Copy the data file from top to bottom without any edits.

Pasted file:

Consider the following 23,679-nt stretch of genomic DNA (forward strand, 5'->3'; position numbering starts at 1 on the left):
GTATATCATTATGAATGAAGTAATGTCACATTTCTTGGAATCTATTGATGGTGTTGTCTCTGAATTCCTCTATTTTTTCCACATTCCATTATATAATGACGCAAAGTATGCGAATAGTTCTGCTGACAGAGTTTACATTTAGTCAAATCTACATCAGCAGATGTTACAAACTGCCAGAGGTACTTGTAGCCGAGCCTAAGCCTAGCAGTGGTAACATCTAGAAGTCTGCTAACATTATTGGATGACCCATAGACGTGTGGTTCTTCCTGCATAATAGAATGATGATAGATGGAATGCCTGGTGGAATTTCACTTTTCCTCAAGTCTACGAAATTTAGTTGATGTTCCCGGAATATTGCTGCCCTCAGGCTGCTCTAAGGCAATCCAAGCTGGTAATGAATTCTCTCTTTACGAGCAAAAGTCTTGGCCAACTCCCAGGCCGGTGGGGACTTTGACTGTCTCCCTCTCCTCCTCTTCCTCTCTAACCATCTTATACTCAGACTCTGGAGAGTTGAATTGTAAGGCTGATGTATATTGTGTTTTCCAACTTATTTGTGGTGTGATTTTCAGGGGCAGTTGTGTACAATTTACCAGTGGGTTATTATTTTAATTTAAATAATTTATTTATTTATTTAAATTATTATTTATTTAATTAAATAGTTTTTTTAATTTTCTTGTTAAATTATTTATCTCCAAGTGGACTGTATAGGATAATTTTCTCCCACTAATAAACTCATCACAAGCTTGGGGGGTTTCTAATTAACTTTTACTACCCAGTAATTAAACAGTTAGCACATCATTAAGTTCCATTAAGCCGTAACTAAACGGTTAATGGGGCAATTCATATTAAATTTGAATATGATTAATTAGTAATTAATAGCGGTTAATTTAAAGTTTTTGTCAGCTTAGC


Consider the following 23,679-nt stretch of genomic DNA (forward strand, 5'->3'; position numbering starts at 1 on the left):
GTATATCATTATGAATGAAGTAATGTCACATTTCTTGGAATCTATTGATGGTGTTGTCTCTGAATTCCTCTATTTTTTCCACATTCCATTATATAATGACGCAAAGTATGCGAATAGTTCTGCTGACAGAGTTTACATTTAGTCAAATCTACATCAGCAGATGTTACAAACTGCCAGAGGTACTTGTAGCCGAGCCTAAGCCTAGCAGTGGTAACATCTAGAAGTCTGCTAACATTATTGGATGACCCATAGACGTGTGGTTCTTCCTGCATAATAGAATGATGATAGATGGAATGCCTGGTGGAATTTCACTTTTCCTCAAGTCTACGAAATTTAGTTGATGTTCCCGGAATATTGCTGCCCTCAGGCTGCTCTAAGGCAATCCAAGCTGGTAATGAATTCTCTCTTTACGAGCAAAAGTCTTGGCCAACTCCCAGGCCGGTGGGGACTTTGACTGTCTCCCTCTCCTCCTCTTCCTCTCTAACCATCTTATACTCAGACTCTGGAGAGTTGAATTGTAAGGCTGATGTATATTGTGTTTTCCAACTTATTTGTGGTGTGATTTTCAGGGGCAGTTGTGTACAATTTACCAGTGGGTTATTATTTTAATTTAAATAATTTATTTATTTATTTAAATTATTATTTATTTAATTAAATAGTTTTTTTAATTTTCTTGTTAAATTATTTATCTCCAAGTGGACTGTATAGGATAATTTTCTCCCACTAATAAACTCATCACAAGCTTGGGGGGTTTCTAATTAACTTTTACTACCCAGTAATTAAACAGTTAGCACATCATTAAGTTCCATTAAGCCGTAACTAAACGGTTAATGGGGCAATTCATATTAAATTTGAATATGATTAATTAGTAATTAATAGCGGTTAATTTAAAGTTTTTGTCAGCTTAGC